• Your status updates and geographical check-ins and postings will reveal voting activity. Some sites (like Google) that have mobile apps with location sensing can detect visits to polling places. Of course, for the social site to aggregate and use this data for its own purposes would be a gross violation of many important privacy principles. But social networks don't actually do (too many) things; instead they provide tools for their users to do things. As such, while Facebook should not attempt to detect and use political data about its users, it could give tools to its users that let them select subsets of their friends, based only on information that those friends overtly shared. On Facebook, you can enter the query, "My friends who like Donald Trump" and it will show you that list. They could also let you ask "My Friends who match me politically" if they wanted to provide that capability.

Now imagine more complex queries aimed specifically at GOTV, such as: "My friends who match me politically but are not scored as likely to vote" or "My friends who match me politically and are not registered to vote." Possibly adding "Sorted by the closeness of our connection" which is something they already score.

NHTSA Regulations part 4: Crashes, Training, Certification, State Law, Operation, Validation and Autopilots

After my initial reactions and Overall Analysis here is a point by point consideration of second set of elements from NHTSA's 15 point certification list for robocars. See my series for other articles or the first half of the list.

Crashworthiness

In this section, the remind vendors they still need to meet the same standards as regular cars do. We are not ready to start removing heavy passive safety systems just because the vehicles get in fewer crashes. In the future we might want to change that, as those systems can be 1/3 of the weight of a vehicle.

They also note that different seating configurations (like rear facing seats) need to protect as well. It's already the case that rear facing seats will likely be better in forward collisions. Face-to-face seating may present some challenges in this environment, as it is less clear how to deploy the airbags. Taxis in London often feature face-to-face seating, though that is less common in the USA. Will this be possible under these regulations?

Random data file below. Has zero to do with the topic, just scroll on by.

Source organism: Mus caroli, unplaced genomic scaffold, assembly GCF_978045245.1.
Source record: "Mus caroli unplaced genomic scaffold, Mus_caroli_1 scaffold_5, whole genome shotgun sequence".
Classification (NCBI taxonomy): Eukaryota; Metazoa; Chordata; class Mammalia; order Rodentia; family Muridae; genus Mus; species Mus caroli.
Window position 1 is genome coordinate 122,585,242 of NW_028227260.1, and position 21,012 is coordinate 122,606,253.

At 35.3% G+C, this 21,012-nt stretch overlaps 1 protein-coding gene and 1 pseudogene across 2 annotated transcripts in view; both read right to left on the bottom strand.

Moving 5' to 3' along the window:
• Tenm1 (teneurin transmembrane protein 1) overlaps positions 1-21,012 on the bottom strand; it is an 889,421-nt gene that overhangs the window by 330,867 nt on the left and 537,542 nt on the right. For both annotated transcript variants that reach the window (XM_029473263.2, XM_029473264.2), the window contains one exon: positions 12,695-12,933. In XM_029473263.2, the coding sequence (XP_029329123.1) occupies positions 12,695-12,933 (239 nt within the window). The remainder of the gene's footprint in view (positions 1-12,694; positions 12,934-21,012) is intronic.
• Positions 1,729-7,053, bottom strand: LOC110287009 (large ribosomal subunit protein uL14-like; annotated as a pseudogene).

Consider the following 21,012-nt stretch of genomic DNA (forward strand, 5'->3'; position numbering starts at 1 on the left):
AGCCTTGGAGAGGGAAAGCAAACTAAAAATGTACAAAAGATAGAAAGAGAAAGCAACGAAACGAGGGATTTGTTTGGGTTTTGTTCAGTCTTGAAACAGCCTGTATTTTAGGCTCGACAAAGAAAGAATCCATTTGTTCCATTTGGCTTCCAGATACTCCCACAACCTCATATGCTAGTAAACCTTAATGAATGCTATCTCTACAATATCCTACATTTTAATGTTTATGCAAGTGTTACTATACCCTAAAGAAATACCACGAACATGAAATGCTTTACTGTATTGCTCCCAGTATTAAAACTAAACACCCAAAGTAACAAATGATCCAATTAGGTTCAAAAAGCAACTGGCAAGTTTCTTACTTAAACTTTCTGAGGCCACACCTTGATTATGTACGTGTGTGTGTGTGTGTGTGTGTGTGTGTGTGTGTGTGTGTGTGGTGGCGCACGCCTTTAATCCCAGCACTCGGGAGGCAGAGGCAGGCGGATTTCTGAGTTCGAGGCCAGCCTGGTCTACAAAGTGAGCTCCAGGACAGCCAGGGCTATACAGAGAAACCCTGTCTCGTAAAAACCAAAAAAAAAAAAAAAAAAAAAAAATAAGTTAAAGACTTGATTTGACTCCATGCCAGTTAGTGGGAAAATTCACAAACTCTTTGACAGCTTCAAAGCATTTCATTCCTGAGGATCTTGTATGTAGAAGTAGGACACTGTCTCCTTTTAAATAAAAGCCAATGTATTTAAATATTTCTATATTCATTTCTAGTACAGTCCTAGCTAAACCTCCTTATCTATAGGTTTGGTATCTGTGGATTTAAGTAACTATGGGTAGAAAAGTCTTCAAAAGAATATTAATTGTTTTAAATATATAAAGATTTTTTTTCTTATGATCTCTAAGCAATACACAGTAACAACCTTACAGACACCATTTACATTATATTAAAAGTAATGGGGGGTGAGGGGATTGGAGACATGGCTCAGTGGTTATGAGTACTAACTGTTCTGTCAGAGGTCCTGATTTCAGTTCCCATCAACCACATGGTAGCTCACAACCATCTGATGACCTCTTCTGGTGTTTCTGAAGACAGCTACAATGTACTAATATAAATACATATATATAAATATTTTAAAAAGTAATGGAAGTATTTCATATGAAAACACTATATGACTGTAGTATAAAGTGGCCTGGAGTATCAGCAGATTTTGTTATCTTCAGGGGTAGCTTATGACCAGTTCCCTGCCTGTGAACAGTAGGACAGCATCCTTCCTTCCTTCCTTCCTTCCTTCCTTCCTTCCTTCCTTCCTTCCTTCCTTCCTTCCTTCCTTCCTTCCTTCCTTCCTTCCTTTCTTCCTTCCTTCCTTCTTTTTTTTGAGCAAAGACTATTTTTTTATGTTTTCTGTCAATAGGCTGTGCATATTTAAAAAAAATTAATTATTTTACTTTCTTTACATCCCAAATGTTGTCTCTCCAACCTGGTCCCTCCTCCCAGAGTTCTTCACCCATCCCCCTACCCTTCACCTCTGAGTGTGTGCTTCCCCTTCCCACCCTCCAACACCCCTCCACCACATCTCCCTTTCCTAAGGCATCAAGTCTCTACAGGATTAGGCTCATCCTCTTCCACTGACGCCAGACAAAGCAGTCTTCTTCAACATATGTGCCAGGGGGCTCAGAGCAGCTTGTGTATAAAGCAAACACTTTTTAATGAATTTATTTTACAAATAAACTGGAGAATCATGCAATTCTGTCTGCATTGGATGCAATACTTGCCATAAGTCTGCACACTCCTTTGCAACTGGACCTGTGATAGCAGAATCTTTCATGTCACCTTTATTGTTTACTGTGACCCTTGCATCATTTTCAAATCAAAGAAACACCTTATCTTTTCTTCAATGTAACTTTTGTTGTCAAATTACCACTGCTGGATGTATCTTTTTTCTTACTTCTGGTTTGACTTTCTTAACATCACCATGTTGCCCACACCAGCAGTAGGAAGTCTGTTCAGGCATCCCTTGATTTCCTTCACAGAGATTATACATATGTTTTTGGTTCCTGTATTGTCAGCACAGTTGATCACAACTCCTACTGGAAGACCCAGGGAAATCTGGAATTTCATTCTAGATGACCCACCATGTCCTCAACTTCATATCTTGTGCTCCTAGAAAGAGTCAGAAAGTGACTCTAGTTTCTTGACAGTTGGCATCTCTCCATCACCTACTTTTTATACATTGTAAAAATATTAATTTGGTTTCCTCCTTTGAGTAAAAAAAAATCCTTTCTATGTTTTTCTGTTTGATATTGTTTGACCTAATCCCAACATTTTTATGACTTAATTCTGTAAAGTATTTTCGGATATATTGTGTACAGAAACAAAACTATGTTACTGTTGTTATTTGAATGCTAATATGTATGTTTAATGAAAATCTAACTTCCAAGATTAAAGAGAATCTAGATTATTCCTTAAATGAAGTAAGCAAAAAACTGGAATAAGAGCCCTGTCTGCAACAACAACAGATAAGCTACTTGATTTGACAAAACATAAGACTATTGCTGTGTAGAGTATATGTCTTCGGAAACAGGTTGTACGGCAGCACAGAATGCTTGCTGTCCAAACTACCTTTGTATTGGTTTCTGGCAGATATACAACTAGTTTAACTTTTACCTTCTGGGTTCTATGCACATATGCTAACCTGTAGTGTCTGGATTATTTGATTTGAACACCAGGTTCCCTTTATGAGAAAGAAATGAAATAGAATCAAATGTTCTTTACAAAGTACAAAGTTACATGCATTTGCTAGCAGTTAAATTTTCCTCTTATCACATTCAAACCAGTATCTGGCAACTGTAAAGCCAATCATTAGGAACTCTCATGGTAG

The rules also call for unmanned vehicles to absorb energy like existing vehicles. I don't know if this is a requirement on unusual vehicle design for regular cars or not. (If it were, it would have prohibited SUVs with their high bodies that can cause a bad impact with a low-body sports-car.)

Consumer Education and Training

This seems like another mild goal, but we don't want a world where you can't ride in a taxi unless you are certified as having taking a training course. Especially if it's one for which you have very little to do. These rules are written more for people buying a car (for whom training can make sense) than those just planning to be a passenger.

Registration and Certification

This section imagines labels for drivers. It's pretty silly and not very practical. Is a car going to have a sticker saying "This car can drive itself on Elm St. south of Pine, or on highway 101 except in Gilroy?" There should be another way, not labels, that this is communicated, especially because it will change all the time.

Post-Crash Behavior

This set is fairly reasonable -- it requires a process describing what you do to a vehicle after a crash before it goes back into service.

Federal, State and Local Laws

This section calls for a detailed plan on how to assure compliance with all the laws. Interestingly, it also asks for a plan on how the vehicle will violate laws that human drivers sometimes violate. This is one of the areas where regulatory effort is necessary, because strictly cars are not allowed to violate the law -- doing things like crossing the double-yellow line to pass a car blocking your path.

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NHTSA Regulations part 3: Data Sharing, Privacy, Safety, Security and HMI

After my initial reactions and Overall Analysis here is a point by point consideration of the elements from NHTSA's 15 point certification list for robocars. See also the second half and the whole series

Let's dig in:

Data Recording and Sharing

These regulations require a plan about how the vehicle keep logs around any incident (while following privacy rules.) This is something everybody already does -- in fact they keep logs of everything for now -- since they want to debug any problems they encounter. NHTSA wants the logs to be available to NHTSA for crash investigation.

NHTSA also wants recordings of positive events (the system avoided a problem.)